What hurtful memories do you need to re-examine from an adult perspective so you can be set free from the collateral damage? 
2. Our present is colored by our perspective.
3. Our relationships are consistently affected by our perspective.
4. The way we see ourselves is a matter of perspective. (Proverbs says, “As a man thinks in his heart, so is he.”)
5. Our future prospects are limited or enhanced by our perspective.

All of life is directly affected by how we view things. That’s what Jesus meant when He said, “You shall know the truth and the truth shall make you free.”
Real freedom only comes with a Godly perspective: a spiritual outlook. The fruit of the Spirit grows in the light of the truth! Truth is not simply something you believe is right. Truth is absolute. It is God’s revelation of what is right. God alone knows the truth so He’s the only One who can tell it to us. His Word is the foundation for all truth. Our perspective will never be righteous until it is built on God’s Word. It must always line up with the Word of God or it will lead us astray. We need God’s guidance every moment!
Let’s look at some examples of how perspective affects people.  First, let’s review the Suffering Servant passages in Isaiah 52 and 53.
Suffering Servant
Behold, My Servant shall act wisely; He shall be magnified and lifted up and be very high. Just as many were stunned at Him, His appearance was disfigured more than any man, and His shape more than the sons of men, so shall He startle many nations. Kings shall shut their mouths at Him; for what had not been told them they shall see, and what they had not heard they shall understand.   Isaiah 52:13-15
Who has trusted our report? And to whom has the strength of the LORD been revealed? For He shall grow up before Him as a tender plant, and as a root out of dry ground. He has no figure or beauty; and when we see Him, there is nothing about His appearance that pleases us. He is contemptible and considered frail by men, a Man dealing with physical and mental pain and experiencing maladies. And we hid, as it were, our faces from Him; He was thought of as vile and worthless, and we did not value Him or even give Him much thought.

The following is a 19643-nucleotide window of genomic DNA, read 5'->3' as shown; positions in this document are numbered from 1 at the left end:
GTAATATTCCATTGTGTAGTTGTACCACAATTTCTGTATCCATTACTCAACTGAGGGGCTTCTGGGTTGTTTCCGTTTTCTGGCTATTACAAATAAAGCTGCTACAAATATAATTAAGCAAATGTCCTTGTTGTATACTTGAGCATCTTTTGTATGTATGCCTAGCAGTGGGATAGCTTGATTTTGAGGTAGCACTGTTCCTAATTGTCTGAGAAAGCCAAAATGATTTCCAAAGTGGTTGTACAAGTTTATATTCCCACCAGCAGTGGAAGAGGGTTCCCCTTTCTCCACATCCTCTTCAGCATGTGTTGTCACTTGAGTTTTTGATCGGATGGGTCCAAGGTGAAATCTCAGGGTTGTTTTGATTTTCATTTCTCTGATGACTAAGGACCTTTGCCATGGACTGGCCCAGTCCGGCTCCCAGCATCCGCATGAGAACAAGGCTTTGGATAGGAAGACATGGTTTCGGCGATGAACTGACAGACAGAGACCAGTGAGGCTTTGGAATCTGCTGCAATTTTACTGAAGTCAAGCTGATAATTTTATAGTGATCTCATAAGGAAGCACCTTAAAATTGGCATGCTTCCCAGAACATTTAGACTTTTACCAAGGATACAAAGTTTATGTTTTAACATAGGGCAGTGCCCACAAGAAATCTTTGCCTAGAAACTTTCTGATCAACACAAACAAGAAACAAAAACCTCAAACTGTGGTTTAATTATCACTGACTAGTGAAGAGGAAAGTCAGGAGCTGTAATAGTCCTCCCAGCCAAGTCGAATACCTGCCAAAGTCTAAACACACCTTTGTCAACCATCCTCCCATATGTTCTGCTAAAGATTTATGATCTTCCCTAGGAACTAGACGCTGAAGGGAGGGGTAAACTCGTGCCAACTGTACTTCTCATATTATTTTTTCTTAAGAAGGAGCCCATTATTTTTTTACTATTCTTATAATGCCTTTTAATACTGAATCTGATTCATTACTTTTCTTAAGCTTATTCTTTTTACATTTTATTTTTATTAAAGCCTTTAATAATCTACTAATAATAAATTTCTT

But, in very fact (stated emphatically), He has taken away our sicknesses and borne our physical and mental pain; yet we considered Him plagued, punished by God, and oppressed. But He was dishonored, violated, and pierced for our rebellion, He was beat to pieces for our perversity; the correction for our soundness, health, prosperity, and friendship was upon Him, and by His wounds we are made healthy. All we like sheep have erred; we have turned, every one, to his own course of life; and the LORD has caused to fall on Him the punishment for the perversity of us all.
He was distressed and He was humiliated, yet He opened not His mouth; He was led as a lamb to the slaughter, and as a sheep before its shearers is silent, so He opened not His mouth.  By coercion, He was deprived of justice, and who will declare His generation? For He was cut off from the land of the living; for the transgressions of my people He was stricken.  And He was given a burial place with the ungodly, but with the wealthy at His death, because He had done nothing wrong, nor did anything false come from in His mouth.
Yet it delighted the LORD to crush Him; He has made Him weak, sick and diseased. When You make His life an offering for sin, He shall see His posterity, He shall lengthen His days, and the delight of the LORD shall succeed in His strength. He shall see the labor of His soul, and be satisfied. By His knowledge My righteous Servant shall justify many, for He shall bear their iniquities. Therefore I will divide Him a portion with the great, and He shall divide the spoil with the strong, because He poured out His soul unto death, and He was numbered with the transgressors, and He bore the sin of many, and made intercession for the transgressors.  Isaiah 53:1-12    (I amplified this passage for clarity.)